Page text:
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Kate Walker | Swamped by Spaniards

May 28, 2008

As I write for Harlequin Presents, I often have to decide on the nationality of my hero. And part of the fantasy of Mills & Boon Modern/Harlequin Presents is the fact that the heroes are more often than not Mediterranean men – Italians, Spaniards, and those so very-very popular Greek Tycoons. The Greek Tycoon books just fly off the shelf but I can’t always be writing a Greek hero – that would bore me, and my readers – and besides sometimes it seems that everyone else in the world is writing Greek hero story.

There are characteristics that fit some nationalities, and some that are more suited to others, and so I need to take these into consideration when I’m choosing my hero. And that’s what I’m doing at the moment – starting work on a brand new story. My latest titles (my 54th) has just been accepted and my editor is ringing me this week to discuss future plans so I have to have some ideas to talk over with her. So right now I have just the seed of an idea.

My hero won’t be a Greek though. I wrote a Greek hero the books before last and he was such a strong character that I’ll need to wait for a while before I can think of writing another of his fellow countrymen. And the new man won’t be Spanish either. I love writing Spanish heroes, they have a power and an passion that creates a wonderful hero, one who strikes sparks of his heroine and turns the book into an emotional tango – all fire and burn. But at the moment I have rather too many Spaniards to deal with – as the title of this blog says, I’m swamped by them.

My newest book is out in June. Spanish Billionaire, Innocent Wife is the title – so that gives away the hero’s nationality. And the book I just had accepted (Cordero’s Forced Bride) also has a sexy sensual Spaniard as its hero. Then, as if that wasn’t enough, I have Spaniard from the past coming back to join me all over again. Back in 2004, I wrote The Alcolar Family Trilogy – and this year those three books are being reprinted in a 3 in 1 By Request edition in July in the UK and an ebooks ‘Bundle’ on eHarlequin next month. Even the special short story I have in the Mills & Boon Centenary Celebration Collection has a Spanish hero!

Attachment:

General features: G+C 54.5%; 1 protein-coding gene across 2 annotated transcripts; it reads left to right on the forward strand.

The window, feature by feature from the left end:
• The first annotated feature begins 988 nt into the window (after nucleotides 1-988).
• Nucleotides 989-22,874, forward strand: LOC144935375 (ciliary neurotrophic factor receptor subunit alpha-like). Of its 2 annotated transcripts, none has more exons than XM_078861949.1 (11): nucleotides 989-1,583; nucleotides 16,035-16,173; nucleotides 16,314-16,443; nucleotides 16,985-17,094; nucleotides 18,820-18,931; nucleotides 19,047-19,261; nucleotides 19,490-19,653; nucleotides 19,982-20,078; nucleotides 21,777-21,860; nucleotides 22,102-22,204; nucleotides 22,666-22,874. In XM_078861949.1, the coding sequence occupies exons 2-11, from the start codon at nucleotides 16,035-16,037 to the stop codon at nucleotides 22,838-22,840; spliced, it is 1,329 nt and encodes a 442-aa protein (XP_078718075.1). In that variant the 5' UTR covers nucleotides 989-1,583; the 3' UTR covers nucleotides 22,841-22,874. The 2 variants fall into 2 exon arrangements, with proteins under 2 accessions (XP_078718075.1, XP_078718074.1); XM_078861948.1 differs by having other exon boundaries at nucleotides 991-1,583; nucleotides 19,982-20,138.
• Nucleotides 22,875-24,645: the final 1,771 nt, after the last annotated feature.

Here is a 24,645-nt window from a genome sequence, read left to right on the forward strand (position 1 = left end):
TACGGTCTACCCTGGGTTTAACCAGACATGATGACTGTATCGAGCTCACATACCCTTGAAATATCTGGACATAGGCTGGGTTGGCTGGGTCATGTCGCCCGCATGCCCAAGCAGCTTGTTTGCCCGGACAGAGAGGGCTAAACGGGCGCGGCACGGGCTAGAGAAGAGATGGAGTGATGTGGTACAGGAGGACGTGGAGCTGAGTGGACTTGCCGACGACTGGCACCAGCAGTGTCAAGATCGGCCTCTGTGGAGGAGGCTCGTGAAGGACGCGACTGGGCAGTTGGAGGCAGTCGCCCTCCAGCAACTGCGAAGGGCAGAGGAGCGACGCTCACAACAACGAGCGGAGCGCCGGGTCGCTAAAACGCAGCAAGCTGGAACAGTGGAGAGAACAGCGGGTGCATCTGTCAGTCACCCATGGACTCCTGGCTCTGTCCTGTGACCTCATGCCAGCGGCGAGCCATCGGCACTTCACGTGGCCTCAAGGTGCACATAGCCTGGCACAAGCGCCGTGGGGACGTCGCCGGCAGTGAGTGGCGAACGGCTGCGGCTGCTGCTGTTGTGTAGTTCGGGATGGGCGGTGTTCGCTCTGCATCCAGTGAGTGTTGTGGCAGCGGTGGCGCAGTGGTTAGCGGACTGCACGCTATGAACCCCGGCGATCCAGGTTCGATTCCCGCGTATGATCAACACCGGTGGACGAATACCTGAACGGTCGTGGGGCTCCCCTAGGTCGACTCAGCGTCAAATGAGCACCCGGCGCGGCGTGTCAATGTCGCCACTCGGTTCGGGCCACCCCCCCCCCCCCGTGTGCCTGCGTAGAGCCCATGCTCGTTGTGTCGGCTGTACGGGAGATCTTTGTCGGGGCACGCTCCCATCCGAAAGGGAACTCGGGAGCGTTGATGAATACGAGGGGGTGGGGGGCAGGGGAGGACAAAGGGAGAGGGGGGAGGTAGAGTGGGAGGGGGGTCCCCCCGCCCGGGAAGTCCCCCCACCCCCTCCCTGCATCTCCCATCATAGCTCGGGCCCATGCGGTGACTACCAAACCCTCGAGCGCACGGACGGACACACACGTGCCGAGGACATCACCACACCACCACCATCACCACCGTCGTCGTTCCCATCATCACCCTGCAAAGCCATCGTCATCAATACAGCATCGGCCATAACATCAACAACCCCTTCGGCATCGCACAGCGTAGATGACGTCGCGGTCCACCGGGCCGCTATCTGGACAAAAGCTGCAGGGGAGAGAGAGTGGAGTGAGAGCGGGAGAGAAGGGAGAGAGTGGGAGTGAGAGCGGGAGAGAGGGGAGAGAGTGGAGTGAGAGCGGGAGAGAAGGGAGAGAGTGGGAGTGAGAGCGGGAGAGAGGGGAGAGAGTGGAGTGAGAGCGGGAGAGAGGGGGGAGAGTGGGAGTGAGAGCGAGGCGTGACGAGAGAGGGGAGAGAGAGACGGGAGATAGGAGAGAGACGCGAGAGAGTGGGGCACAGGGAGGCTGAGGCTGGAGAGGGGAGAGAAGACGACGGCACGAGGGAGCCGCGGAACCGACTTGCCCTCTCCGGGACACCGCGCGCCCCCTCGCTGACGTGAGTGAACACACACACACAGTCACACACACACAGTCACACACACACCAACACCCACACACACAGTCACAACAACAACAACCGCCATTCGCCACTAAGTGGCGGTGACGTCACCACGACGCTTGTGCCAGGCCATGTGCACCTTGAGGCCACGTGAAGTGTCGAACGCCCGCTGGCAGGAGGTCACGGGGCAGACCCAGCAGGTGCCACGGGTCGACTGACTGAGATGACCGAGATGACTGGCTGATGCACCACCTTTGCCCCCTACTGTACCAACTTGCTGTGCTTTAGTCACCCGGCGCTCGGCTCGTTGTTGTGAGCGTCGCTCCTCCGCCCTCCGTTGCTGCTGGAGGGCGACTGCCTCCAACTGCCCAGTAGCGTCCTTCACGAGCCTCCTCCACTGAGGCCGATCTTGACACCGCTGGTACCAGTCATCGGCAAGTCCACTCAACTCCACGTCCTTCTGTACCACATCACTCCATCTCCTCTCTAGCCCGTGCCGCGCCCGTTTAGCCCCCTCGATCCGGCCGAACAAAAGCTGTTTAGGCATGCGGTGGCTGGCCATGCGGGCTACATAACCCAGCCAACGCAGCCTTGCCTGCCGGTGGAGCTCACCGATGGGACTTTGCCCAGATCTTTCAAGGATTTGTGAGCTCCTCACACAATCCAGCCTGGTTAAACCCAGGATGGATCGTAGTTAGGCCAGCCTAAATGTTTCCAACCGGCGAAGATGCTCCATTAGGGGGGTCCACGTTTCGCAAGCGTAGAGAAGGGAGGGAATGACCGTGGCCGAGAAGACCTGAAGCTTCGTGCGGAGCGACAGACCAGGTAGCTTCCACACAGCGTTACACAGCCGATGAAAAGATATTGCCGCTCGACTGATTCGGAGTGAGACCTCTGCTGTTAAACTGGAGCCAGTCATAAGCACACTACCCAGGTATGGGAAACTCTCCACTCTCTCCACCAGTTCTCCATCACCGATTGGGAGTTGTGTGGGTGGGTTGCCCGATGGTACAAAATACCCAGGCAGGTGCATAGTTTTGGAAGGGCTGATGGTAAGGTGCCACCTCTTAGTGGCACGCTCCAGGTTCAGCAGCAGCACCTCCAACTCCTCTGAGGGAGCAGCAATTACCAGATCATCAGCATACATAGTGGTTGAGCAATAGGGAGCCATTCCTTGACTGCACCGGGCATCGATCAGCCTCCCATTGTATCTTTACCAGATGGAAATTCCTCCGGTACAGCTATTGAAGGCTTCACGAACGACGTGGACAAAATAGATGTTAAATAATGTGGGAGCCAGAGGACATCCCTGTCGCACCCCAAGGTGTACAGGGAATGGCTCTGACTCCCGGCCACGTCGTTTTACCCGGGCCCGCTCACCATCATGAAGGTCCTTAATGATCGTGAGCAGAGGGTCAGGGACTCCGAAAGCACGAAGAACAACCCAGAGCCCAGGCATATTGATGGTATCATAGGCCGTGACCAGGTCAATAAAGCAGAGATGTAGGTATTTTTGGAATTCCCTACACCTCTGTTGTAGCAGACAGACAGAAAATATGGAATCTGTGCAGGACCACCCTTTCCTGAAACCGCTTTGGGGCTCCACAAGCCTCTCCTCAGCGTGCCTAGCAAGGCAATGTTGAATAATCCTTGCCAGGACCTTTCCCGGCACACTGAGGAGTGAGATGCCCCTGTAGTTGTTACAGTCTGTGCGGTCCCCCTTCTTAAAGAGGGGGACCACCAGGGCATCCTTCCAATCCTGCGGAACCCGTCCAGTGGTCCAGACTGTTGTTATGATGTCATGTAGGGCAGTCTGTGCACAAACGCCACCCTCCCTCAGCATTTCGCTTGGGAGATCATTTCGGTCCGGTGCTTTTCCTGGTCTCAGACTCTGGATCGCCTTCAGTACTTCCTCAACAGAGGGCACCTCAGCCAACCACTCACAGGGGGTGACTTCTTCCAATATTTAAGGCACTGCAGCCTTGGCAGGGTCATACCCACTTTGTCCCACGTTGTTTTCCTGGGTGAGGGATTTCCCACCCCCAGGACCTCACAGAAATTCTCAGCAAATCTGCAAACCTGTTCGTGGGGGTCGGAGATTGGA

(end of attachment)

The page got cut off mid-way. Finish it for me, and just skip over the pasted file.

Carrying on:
One of the reasons why the Mediterranean hero is so popular is that he comes from a warm country – in the past they would have seemed much more ‘exotic’ before easy and frequent travel abroad brought Spain, Italy, Greece etc into our holiday plans so frequently. Warm countries, so the belief is , create hot-blooded men, men who are passionate, sensual, more ‘alpha’, less inhibited, less ‘stiff upper lip’ than the average British male. They are also it is believed more likely to woo the heroine, to indulge in romantic gestures. I don’t necessarily think this is true – I think it maligns the poor British male (I married one after all!) – but it is in a way a sort of shorthand for the exotic passionate stranger who sweeps the heroine off her feet.

So a romance novelist isn’t trying to create an absolutely perfectly realistic Spaniard or Greek or whatever. But neither do you want to create someone who is so much a stereotype that he appears almost a caricatures.

The thing I always remember above and beyond anything else is that my hero, whatever nationality he is, is a man. This sounds so obvious but it’s important that he’s a man first and then his nationality affects him second. There are certain characteristics that fit more strongly with certain nationalities than others – think of Italy and you think of style, sophistication, families. But Sicily has more of an edge, a sense of danger – you think of vendettas etc. Greece always bring with it the idea, for me, of that Greek word ‘hubris’ – that overweening excessive pride or self-confidence; arrogance. And the many Greek islands all have a character of their own, some busy, sophisticated, some rural, even wild in atmosphere. And that can give the hero a raw edge, a primitive streak that underlies his sophisticated veneer.

So what hero will I choose this time round? Most times it’s the plot that helps me choose in ways I’ve described already. But this time it was a chance ‘serendipity’ moment when I came on an article in a magazine. It showed a wonderful, beautiful house set on a tiny private island on the Italian lakes . It was actually a small hotel but it would work perfectly for my hero’s private house. And I haven’t written an Italian hero in a while.

Now all I need is a name – and a heroine for him – and a plot . . .

Kate Walker

Thanks so much for inviting me over to blog on Fresh Fiction! I’ll keep coming back to see what’s new here. If you want to know more about me and my books, please visit my web site at or my blog –

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